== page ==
According to Bloomberg,
Iran and world powers failed to reach a deal limiting the Islamic Republic’s nuclear program, creating an opening for opponents from Israel and Saudi Arabia to the U.S. Congress to lobby against the first-step plan before negotiations resume in 10 days.
High-ranking diplomats from seven nations fell short of an accord in talks that stretched into a fourth day in Geneva. A next round has been scheduled to begin Nov. 20, European Union foreign policy chief Catherine Ashton said today.
French Foreign Minister Laurent Fabius, who yesterday raised concerns that not enough restrictions had been imposed on Iran’s partially-built Arak heavy-water reactor or the country’s stockpiles of enriched uranium and capacity to make more, told reporters early this morning that more work is needed.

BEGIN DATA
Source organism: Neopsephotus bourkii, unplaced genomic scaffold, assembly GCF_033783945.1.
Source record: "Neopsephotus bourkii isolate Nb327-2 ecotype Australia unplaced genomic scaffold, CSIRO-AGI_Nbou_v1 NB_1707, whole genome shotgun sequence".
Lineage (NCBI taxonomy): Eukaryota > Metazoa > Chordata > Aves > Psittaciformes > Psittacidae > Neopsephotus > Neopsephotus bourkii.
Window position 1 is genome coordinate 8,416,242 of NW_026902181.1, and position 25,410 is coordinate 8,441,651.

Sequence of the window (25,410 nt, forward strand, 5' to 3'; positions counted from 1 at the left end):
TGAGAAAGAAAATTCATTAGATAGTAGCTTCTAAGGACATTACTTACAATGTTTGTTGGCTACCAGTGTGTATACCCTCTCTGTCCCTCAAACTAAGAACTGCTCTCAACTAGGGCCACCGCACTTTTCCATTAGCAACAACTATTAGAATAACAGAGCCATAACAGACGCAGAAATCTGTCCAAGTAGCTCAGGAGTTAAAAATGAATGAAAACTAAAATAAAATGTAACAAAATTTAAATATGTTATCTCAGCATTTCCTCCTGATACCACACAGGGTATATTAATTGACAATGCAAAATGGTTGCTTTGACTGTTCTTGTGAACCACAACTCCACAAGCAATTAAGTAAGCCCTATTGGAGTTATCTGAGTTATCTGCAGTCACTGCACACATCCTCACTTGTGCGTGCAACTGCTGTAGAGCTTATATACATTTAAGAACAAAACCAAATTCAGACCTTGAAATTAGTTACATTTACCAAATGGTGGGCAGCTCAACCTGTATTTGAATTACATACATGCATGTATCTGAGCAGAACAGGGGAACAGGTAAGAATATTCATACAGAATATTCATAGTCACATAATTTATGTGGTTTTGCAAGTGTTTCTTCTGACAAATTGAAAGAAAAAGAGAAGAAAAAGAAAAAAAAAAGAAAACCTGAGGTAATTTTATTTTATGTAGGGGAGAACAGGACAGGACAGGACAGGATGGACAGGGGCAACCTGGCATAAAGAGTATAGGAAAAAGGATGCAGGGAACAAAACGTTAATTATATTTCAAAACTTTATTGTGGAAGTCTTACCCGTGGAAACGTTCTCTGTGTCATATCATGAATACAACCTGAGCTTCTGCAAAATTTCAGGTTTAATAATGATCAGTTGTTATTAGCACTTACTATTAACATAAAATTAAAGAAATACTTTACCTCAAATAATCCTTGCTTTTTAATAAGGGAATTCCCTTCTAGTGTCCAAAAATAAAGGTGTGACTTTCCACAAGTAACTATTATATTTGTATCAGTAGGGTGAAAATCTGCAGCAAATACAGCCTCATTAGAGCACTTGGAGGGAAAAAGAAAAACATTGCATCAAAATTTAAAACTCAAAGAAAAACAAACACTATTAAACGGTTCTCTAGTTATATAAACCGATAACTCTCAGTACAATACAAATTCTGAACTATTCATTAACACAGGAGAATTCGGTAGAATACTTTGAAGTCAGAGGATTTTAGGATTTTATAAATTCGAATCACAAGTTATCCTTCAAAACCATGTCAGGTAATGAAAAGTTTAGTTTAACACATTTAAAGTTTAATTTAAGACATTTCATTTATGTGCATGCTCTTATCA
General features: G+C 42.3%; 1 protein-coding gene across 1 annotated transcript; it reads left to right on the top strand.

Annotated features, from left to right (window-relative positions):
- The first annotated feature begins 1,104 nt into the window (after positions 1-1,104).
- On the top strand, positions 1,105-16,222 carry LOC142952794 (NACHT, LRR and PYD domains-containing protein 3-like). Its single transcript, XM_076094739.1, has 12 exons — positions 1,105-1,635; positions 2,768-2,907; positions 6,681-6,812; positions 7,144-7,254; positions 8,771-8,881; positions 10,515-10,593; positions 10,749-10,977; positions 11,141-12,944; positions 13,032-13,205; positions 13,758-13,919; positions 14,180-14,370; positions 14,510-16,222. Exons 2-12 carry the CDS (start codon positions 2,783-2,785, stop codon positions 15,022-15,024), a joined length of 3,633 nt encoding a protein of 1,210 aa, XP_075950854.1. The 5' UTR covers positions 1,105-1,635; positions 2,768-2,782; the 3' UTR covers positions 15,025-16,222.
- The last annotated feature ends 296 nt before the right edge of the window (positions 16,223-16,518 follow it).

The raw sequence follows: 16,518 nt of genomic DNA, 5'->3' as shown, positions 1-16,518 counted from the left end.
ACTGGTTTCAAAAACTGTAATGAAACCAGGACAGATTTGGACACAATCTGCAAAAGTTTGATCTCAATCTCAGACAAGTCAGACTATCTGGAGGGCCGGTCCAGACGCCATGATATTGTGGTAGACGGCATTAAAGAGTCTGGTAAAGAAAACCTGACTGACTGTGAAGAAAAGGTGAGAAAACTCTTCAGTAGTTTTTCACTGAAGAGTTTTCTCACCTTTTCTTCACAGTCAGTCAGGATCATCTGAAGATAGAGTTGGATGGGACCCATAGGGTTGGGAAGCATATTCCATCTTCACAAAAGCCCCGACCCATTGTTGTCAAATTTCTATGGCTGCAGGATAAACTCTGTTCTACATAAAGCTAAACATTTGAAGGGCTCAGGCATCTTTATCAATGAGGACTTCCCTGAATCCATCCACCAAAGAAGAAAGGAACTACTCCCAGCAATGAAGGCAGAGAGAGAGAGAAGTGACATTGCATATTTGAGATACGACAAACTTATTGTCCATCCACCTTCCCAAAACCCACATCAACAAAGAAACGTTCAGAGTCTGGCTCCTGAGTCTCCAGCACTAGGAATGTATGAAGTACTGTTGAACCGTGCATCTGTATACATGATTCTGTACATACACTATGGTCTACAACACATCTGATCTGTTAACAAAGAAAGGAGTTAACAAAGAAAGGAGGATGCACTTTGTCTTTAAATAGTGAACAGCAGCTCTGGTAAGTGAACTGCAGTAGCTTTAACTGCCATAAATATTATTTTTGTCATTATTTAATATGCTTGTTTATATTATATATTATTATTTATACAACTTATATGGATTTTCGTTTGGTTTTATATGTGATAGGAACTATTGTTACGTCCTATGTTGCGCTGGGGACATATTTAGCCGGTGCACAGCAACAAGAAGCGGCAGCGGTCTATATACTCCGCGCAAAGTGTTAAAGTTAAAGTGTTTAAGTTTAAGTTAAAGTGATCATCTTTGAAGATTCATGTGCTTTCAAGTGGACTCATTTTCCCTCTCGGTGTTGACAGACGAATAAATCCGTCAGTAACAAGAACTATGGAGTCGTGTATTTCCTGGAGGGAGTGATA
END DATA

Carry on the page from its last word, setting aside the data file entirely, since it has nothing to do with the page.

U.S. Secretary of State John Kerry later said, “I feel very confident that this can be done. I’m not going to tell you it will be — but I can tell you it absolutely can be — with good effort over these next days.”
The pause gives opponents in Israel, Saudi Arabia and Washington time to lobby against any deal that would allow Iran to keep sensitive nuclear technologies and to press for new sanctions. After a stop in Abu Dhabi later today, Kerry intends to fly back to Washington to brief lawmakers and try to head off further congressional penalties that President Barack Obama’s administration says could scuttle an accord.